Lincoln teens learn the distractions while driving
By: Rachel Witter
Car crashes are the number one killer of teens, and distracted driving just adds to the statistic. Students at North Star High School found out just how dangerous it really is.
This week concludes National Teen Driver Safety Week. The goal is to raise awareness of teen vehicle crashes. Students got behind the wheel of SIDNE, or Simulated Impaired Driving Experience. State Farm partnered with the Nebraska Safety Council, giving an eye-opening experience for area high-schoolers.
The simulator, controlled by a remote as a person drives it, runs in two modes, normal and impaired. In impaired mode, the vehicle has delayed steering, braking and acceleration, simulating the effects of alcohol or being distracted.
Of all reported crashes involving a cell phone, teens were a part of 24 percent of those in the state of Nebraska. “The biggest claim we see for the use of cell phones is rear-ending people, and it's usually a pretty good sized accident. Usually, there's an injury involved and damage to the front end of the vehicle and the rear end of the vehicle is hit,” said State Farm Agent, John Curry.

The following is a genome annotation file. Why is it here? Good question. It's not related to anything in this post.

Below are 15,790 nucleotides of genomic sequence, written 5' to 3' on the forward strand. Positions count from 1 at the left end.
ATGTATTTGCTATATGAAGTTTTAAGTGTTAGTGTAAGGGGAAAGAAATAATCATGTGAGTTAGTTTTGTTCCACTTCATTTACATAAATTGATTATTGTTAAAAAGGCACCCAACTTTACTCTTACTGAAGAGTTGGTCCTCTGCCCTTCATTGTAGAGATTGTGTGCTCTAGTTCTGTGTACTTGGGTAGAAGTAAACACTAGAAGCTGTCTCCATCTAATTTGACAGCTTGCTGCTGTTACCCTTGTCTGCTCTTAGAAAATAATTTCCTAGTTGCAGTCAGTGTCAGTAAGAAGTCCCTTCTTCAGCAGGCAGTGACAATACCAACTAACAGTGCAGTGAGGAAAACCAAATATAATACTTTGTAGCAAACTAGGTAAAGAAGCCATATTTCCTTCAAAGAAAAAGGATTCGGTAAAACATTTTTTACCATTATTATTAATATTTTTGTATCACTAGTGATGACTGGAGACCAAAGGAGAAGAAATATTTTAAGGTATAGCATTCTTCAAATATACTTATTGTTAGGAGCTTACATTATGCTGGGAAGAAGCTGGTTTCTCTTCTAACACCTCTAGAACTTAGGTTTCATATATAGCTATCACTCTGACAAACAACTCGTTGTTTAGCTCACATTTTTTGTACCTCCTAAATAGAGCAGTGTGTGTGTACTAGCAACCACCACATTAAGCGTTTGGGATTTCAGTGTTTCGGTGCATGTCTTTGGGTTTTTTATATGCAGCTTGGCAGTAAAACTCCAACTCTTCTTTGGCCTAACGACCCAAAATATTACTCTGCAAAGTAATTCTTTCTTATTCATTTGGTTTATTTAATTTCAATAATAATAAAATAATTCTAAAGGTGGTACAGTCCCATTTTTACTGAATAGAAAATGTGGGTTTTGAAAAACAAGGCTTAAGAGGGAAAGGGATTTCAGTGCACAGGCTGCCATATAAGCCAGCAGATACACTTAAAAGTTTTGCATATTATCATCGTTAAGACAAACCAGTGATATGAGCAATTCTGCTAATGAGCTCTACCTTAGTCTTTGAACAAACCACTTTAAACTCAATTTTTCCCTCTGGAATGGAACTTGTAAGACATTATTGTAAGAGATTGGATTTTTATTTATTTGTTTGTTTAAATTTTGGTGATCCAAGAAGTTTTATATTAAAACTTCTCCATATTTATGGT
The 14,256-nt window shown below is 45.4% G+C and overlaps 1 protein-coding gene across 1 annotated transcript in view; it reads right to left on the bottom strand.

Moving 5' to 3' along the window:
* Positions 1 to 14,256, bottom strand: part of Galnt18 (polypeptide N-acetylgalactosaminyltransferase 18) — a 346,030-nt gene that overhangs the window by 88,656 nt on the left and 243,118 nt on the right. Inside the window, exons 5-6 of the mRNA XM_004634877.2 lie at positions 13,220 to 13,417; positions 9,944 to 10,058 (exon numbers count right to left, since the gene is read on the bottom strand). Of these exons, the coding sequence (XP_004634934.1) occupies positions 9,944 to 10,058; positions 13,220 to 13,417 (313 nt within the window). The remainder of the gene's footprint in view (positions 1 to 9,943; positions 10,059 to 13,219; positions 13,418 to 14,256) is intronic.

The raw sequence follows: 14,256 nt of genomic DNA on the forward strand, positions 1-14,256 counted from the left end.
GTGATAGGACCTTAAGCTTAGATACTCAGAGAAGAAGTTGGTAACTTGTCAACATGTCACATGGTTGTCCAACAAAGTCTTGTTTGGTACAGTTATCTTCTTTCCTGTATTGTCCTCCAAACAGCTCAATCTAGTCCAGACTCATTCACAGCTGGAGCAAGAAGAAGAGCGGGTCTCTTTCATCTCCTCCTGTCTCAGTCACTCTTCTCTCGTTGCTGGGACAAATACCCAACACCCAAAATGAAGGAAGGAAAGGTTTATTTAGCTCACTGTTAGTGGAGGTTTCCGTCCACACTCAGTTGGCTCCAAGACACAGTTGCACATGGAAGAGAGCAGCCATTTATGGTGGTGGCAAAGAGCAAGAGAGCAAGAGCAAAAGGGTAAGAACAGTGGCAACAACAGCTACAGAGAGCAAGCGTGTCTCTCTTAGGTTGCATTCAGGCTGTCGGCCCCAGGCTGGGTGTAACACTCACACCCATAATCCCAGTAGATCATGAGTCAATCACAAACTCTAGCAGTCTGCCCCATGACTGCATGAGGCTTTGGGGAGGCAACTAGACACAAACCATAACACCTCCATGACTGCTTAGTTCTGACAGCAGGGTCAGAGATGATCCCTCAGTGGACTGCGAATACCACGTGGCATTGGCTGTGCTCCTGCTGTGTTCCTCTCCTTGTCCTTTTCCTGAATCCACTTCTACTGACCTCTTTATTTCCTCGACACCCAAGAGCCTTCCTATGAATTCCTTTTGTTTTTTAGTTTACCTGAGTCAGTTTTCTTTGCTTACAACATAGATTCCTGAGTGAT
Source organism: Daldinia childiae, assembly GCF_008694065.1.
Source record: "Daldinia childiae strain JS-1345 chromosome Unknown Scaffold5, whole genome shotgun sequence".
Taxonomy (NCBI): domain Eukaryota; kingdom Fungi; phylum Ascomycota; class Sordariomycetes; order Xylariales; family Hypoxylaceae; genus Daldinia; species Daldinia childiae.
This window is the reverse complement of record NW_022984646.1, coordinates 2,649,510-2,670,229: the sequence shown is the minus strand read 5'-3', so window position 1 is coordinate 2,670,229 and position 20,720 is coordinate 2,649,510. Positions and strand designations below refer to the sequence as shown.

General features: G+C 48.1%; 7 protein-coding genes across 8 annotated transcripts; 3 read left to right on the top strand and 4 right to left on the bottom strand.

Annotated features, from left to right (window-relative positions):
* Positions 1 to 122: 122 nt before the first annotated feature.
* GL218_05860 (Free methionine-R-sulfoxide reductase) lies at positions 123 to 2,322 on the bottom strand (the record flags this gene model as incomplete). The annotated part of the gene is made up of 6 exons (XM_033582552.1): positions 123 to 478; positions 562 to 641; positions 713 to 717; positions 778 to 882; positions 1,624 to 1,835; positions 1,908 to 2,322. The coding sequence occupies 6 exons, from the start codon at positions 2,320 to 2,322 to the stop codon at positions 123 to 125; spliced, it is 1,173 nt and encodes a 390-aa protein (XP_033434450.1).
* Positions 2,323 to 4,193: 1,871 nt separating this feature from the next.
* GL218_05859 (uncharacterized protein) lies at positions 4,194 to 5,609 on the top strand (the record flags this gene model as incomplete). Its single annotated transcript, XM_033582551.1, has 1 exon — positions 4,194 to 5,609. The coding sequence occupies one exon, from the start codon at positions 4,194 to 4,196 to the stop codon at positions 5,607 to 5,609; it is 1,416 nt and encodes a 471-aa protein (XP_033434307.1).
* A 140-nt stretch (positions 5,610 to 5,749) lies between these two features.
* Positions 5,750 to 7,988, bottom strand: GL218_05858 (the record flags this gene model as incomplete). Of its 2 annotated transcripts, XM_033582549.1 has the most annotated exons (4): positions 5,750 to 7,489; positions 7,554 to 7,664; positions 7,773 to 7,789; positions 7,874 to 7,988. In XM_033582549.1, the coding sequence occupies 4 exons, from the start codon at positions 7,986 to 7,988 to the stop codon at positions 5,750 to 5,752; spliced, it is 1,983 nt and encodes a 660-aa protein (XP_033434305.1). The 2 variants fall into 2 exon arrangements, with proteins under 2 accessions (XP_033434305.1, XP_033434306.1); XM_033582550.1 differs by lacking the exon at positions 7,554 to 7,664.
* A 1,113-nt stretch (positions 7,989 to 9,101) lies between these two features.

Cell phones aren't the only distraction. Some students say passengers can have the same effect. “Doing random things like singing or throwing food around in my car, doing the whole, 'Hey look, yellow car… two points, bam thing,” said a student at North Star.
It's not just teens who are behind the wheel and texting, it's their parents too. 61 percent of parents who are teaching their kids how to drive are actually texting, while they're teaching. A sobering lesson learned by these students, the program hopes to influence high schoolers across Nebraska to put the phone down, and keep their eyes on the road.
State Farm offers resources for parents teaching their kids how to drive, so they can understand what driving safe really means.